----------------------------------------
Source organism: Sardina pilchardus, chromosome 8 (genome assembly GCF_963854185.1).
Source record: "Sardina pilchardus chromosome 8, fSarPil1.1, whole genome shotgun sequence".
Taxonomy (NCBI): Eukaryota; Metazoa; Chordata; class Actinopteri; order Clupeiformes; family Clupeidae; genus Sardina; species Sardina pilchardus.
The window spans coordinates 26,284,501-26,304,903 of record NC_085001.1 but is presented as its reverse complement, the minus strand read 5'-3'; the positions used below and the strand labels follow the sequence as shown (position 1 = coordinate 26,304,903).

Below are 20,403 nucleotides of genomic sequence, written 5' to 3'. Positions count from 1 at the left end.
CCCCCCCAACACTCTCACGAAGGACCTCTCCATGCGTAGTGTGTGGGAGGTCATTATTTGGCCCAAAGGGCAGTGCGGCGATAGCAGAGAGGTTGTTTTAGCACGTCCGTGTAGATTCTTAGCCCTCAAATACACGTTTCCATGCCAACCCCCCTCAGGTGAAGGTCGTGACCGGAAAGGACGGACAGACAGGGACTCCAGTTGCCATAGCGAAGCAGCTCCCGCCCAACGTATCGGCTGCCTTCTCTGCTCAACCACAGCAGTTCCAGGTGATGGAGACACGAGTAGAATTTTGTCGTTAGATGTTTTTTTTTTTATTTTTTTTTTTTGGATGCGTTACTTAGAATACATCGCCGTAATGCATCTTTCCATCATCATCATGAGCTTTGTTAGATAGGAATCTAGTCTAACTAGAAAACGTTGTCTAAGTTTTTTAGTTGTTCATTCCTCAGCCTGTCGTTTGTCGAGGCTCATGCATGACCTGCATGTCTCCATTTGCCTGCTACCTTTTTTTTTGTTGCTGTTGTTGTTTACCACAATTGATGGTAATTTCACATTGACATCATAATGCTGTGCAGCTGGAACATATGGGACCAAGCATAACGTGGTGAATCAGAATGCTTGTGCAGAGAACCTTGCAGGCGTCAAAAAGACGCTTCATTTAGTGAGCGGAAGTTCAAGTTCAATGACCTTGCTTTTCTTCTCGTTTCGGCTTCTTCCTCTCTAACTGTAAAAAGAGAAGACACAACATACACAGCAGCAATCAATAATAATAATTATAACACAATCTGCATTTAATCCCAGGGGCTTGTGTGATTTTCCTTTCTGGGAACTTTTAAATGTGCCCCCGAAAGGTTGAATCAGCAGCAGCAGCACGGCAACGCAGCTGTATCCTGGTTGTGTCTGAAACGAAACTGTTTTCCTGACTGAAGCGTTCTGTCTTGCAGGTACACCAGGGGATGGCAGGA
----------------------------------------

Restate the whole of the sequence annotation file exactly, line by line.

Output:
Source organism: Sardina pilchardus, chromosome 8 (genome assembly GCF_963854185.1).
Source record: "Sardina pilchardus chromosome 8, fSarPil1.1, whole genome shotgun sequence".
Taxonomy (NCBI): Eukaryota; Metazoa; Chordata; class Actinopteri; order Clupeiformes; family Clupeidae; genus Sardina; species Sardina pilchardus.
The window spans coordinates 26,284,501-26,304,903 of record NC_085001.1 but is presented as its reverse complement, the minus strand read 5'-3'; the positions used below and the strand labels follow the sequence as shown (position 1 = coordinate 26,304,903).

Below are 20,403 nucleotides of genomic sequence, written 5' to 3'. Positions count from 1 at the left end.
CCCCCCCAACACTCTCACGAAGGACCTCTCCATGCGTAGTGTGTGGGAGGTCATTATTTGGCCCAAAGGGCAGTGCGGCGATAGCAGAGAGGTTGTTTTAGCACGTCCGTGTAGATTCTTAGCCCTCAAATACACGTTTCCATGCCAACCCCCCTCAGGTGAAGGTCGTGACCGGAAAGGACGGACAGACAGGGACTCCAGTTGCCATAGCGAAGCAGCTCCCGCCCAACGTATCGGCTGCCTTCTCTGCTCAACCACAGCAGTTCCAGGTGATGGAGACACGAGTAGAATTTTGTCGTTAGATGTTTTTTTTTTTATTTTTTTTTTTTGGATGCGTTACTTAGAATACATCGCCGTAATGCATCTTTCCATCATCATCATGAGCTTTGTTAGATAGGAATCTAGTCTAACTAGAAAACGTTGTCTAAGTTTTTTAGTTGTTCATTCCTCAGCCTGTCGTTTGTCGAGGCTCATGCATGACCTGCATGTCTCCATTTGCCTGCTACCTTTTTTTTTGTTGCTGTTGTTGTTTACCACAATTGATGGTAATTTCACATTGACATCATAATGCTGTGCAGCTGGAACATATGGGACCAAGCATAACGTGGTGAATCAGAATGCTTGTGCAGAGAACCTTGCAGGCGTCAAAAAGACGCTTCATTTAGTGAGCGGAAGTTCAAGTTCAATGACCTTGCTTTTCTTCTCGTTTCGGCTTCTTCCTCTCTAACTGTAAAAAGAGAAGACACAACATACACAGCAGCAATCAATAATAATAATTATAACACAATCTGCATTTAATCCCAGGGGCTTGTGTGATTTTCCTTTCTGGGAACTTTTAAATGTGCCCCCGAAAGGTTGAATCAGCAGCAGCAGCACGGCAACGCAGCTGTATCCTGGTTGTGTCTGAAACGAAACTGTTTTCCTGACTGAAGCGTTCTGTCTTGCAGGTACACCAGGGGATGGCAGGA